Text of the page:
And then the Jack Russell kind of reached   out with his paw and touch the Border Collie. And 
they started doing pushy paws. And before you know   it, they're playing bitey face. And within 
a day or two, the Jack Russell was beating   the crap out of the Border Collie puppy. And 
that's the way, you know, it should be. Because   according to the world of Jack Russells.
Now listen, I'm going to share with you,   if you are listening to this podcast, 
go down and click on the YouTube link.   I'm going to put some demos in this podcast of 
some of the things that I'm talking about. So,   you might want to watch this one on YouTube.
So, puppies bite to learn that it's not   appropriate to give a full on, you know, bite 
draw blood pullout flesh kind of bite every time.   They learn to inhibit the bite.

Which is super, 
super important because they're domesticated   creatures and it's inconvenient if we have to 
stitch ourselves up every time we play with   our puppies. The way we go about continuing 
the lessons that their mother taught them,   and their litter mates taught them about 
how to inhibit your bite is two things.
  There's two parts of the biting we need to look 
at. It's how often they bite us. How many times   a day we get bit and how hard they bite us. So 
those are the two things that we're going to zero   in on. In actual fact, if you keep track of the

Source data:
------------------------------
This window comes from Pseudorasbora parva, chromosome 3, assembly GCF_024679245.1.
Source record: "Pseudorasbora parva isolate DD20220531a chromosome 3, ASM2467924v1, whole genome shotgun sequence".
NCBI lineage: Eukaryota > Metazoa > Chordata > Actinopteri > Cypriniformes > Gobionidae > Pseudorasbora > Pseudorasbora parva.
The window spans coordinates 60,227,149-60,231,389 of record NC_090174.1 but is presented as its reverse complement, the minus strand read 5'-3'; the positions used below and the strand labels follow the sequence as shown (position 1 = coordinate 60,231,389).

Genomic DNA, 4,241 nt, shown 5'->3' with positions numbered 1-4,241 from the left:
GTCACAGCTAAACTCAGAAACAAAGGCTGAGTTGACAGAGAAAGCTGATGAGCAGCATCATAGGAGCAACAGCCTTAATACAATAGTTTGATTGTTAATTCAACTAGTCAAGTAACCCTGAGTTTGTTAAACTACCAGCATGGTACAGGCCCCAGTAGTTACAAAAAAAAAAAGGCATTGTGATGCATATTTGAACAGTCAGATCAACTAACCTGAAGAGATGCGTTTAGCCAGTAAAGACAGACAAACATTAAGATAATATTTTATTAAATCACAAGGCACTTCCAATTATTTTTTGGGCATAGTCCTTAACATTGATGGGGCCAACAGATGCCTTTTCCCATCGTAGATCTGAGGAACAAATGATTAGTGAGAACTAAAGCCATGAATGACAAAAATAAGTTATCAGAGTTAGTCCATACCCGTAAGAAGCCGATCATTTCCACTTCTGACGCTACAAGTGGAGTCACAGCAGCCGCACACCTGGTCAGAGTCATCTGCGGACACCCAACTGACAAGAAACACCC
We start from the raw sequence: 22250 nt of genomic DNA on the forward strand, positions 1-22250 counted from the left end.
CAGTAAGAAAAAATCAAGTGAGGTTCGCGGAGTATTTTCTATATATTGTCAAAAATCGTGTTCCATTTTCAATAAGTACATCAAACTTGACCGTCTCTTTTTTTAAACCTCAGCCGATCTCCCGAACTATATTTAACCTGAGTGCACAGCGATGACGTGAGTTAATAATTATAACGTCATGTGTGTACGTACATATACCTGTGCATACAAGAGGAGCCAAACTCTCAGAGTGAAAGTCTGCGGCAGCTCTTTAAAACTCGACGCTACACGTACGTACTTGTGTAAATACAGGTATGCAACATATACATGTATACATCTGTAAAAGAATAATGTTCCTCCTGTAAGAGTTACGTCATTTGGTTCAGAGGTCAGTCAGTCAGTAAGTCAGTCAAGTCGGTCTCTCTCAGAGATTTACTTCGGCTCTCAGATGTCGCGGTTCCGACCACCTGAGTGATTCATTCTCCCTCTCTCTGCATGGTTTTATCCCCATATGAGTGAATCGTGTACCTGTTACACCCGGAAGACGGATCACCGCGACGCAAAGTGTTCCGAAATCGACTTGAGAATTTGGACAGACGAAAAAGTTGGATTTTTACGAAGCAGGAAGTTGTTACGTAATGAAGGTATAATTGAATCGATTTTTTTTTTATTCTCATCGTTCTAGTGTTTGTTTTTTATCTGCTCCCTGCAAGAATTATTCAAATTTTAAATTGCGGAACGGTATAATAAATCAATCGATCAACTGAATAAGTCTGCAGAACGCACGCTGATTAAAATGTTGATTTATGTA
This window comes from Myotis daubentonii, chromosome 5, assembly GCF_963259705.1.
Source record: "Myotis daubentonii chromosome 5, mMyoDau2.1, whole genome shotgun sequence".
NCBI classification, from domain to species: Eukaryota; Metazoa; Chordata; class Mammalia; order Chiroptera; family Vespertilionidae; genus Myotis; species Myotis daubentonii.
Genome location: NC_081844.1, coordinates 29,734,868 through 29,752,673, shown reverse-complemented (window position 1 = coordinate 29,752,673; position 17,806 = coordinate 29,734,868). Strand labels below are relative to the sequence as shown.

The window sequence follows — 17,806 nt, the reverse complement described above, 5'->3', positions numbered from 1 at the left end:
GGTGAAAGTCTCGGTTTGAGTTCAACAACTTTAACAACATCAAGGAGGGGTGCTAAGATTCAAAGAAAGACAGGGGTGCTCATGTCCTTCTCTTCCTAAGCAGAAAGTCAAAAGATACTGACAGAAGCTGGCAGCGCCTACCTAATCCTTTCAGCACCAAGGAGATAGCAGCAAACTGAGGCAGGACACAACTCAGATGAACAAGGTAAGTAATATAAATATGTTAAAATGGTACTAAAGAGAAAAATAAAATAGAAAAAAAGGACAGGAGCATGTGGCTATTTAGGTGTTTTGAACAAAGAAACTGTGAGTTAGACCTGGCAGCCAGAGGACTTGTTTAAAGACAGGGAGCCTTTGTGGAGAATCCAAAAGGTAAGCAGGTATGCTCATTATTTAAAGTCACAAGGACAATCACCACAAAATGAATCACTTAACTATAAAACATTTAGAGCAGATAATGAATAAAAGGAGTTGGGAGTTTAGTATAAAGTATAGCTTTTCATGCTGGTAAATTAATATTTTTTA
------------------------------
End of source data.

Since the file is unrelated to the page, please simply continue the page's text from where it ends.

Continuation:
number of times you get bit, and you only focused   on how hard that bite is, the number of times 
you get bit would actually go down as well.
  When I had Swagger, who was also a singleton and 
didn't have litter mates, when he was a young   puppy, he would bite me upwards of 30 times a 
day.

By using the protocol I'm going to share with   you today, it went to nothing. But I need you to 
understand puppies bite. So, if you've got small   children and you’re raising a puppy, please, 
please, please supervise anytime they're together.   It's easy for a child to get bit and they're more 
sensitive if they do get bit and you could create   fear that is unnecessary, a fear of your dog 
or puppy. We don't want that. Supervise anytime   that your puppy is out with your children. 
Follow this protocol. Eventually your kids   will be able to follow this protocol.
What we need to do first is, number one,   keep track of how many times in a day you get bit. 
And then we're going to categorize how hard those   bites were.

I categorize them by five categories, 
and this is just something that I've done so that   I can keep track of what's going on. The goal 
of what we want, where we want our dogs to be   is a place where the dog or the puppy, if they 
their mouth on human flesh, they immediately   take it off, and go about their business. They're 
not worried about it. And I call that the ‘oops,   my bad’.

So, it's immediately they touch and 
it's oops, my bad, I'm going back to what we were   doing, we were playing. I'm sorry, I didn't mean 
to touch your flesh. That's cool. There isn't any   pain associated with it. That's oops, my bad.
So, you're not going, “Oh my God! That's so   good! You got off of me! I’m so happy! Thank 
you for getting your mouth off me”. Because   that's just going to get yourself bit again. 
So calm praise. “Good. Super good choice,   buddy”. And then evaluate, do they stay, keep 
their mouth away from you when you're praising,   then you go to the next step, step four, which 
is pat. Stroke the puppy for not biting you.
  Now the level before we get to that is,